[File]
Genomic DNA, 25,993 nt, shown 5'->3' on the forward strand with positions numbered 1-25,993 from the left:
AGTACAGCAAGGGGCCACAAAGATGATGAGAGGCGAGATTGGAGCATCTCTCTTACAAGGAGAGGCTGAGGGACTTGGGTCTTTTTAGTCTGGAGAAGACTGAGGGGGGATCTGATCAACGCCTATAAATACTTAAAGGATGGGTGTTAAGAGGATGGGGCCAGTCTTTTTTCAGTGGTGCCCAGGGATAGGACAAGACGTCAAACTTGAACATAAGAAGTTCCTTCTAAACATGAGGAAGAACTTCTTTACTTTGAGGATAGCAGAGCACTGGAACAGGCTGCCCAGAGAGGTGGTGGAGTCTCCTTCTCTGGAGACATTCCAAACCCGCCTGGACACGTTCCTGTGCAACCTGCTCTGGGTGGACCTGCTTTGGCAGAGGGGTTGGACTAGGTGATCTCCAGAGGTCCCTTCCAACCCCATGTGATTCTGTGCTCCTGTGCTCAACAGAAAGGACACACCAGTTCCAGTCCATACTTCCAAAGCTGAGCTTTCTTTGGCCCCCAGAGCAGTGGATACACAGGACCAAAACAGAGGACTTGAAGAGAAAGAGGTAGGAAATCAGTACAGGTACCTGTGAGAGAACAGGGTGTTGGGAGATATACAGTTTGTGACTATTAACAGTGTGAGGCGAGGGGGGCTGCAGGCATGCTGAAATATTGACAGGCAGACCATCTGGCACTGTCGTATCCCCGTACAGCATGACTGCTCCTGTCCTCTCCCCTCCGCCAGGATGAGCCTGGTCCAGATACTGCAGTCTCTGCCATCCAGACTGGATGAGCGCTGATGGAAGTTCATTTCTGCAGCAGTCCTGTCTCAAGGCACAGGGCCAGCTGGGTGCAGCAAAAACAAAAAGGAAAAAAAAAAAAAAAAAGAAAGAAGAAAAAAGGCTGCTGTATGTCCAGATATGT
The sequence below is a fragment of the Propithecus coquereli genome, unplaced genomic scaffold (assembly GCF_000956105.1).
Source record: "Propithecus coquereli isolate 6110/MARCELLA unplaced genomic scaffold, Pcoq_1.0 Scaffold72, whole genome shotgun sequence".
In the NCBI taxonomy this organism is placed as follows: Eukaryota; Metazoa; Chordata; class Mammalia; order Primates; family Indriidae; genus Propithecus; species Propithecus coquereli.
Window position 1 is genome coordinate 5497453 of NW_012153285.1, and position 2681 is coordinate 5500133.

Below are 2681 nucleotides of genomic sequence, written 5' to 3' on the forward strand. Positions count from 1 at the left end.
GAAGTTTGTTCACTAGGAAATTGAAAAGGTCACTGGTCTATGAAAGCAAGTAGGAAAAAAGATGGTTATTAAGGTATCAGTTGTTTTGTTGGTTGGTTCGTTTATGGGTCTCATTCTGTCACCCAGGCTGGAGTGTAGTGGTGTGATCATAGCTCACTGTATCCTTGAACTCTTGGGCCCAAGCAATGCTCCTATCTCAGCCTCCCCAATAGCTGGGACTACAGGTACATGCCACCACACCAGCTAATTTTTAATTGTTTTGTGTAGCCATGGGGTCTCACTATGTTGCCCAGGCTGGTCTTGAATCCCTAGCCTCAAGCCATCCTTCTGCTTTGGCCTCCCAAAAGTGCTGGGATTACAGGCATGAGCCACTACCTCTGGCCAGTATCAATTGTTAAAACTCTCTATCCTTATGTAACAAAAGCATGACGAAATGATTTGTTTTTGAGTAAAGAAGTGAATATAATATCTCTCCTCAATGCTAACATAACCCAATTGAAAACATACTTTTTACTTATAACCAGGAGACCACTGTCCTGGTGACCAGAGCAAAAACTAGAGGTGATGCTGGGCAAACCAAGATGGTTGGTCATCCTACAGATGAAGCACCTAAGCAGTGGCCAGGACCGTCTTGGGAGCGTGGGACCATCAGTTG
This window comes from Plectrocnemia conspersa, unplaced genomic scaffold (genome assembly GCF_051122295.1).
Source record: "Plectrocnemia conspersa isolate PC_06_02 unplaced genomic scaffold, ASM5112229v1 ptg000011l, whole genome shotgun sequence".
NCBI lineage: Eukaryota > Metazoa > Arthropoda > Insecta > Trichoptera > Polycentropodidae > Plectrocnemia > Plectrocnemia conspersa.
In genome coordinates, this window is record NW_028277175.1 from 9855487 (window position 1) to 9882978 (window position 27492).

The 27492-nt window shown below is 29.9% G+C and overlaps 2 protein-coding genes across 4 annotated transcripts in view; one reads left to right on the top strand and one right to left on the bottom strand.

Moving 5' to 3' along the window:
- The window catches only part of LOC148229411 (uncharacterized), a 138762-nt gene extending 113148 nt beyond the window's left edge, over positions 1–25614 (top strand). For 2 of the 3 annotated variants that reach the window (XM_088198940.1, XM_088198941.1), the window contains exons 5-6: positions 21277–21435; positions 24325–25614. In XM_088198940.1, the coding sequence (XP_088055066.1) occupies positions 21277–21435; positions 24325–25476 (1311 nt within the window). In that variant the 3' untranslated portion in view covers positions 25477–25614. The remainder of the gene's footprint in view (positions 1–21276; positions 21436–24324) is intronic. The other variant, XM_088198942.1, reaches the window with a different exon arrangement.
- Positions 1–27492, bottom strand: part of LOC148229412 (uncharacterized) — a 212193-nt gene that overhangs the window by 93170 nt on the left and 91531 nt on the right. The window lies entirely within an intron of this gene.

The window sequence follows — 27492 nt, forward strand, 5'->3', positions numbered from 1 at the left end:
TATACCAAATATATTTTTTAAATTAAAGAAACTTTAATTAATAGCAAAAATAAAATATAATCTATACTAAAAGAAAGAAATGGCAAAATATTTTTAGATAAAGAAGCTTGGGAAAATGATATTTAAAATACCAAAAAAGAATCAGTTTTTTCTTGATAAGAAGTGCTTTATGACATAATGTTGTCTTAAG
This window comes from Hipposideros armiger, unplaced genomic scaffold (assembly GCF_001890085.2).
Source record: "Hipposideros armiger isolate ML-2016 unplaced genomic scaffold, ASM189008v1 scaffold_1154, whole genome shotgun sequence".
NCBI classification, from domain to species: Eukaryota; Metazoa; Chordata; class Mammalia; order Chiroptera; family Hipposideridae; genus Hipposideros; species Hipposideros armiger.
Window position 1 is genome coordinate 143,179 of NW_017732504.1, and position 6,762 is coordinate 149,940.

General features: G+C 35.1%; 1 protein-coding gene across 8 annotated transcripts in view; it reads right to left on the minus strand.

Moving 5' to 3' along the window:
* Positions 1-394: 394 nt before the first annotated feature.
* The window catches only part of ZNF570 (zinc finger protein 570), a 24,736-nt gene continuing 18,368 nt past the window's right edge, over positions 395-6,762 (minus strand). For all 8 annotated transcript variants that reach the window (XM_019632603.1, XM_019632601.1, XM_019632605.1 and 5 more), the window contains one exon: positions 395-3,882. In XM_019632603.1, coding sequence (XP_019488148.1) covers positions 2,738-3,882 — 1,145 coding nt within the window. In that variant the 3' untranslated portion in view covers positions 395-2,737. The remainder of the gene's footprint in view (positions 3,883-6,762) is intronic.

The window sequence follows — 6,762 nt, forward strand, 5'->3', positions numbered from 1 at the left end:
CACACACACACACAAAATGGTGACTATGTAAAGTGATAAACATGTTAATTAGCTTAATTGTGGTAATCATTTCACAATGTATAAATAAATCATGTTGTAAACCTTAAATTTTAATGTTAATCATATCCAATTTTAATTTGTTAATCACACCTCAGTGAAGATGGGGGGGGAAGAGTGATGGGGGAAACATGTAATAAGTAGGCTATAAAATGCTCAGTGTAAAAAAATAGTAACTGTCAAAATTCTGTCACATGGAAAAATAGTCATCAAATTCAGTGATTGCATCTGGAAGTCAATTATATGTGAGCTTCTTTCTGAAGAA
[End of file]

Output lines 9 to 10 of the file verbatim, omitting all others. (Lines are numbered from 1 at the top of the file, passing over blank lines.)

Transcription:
This window comes from Plectrocnemia conspersa, unplaced genomic scaffold (genome assembly GCF_051122295.1).
Source record: "Plectrocnemia conspersa isolate PC_06_02 unplaced genomic scaffold, ASM5112229v1 ptg000011l, whole genome shotgun sequence".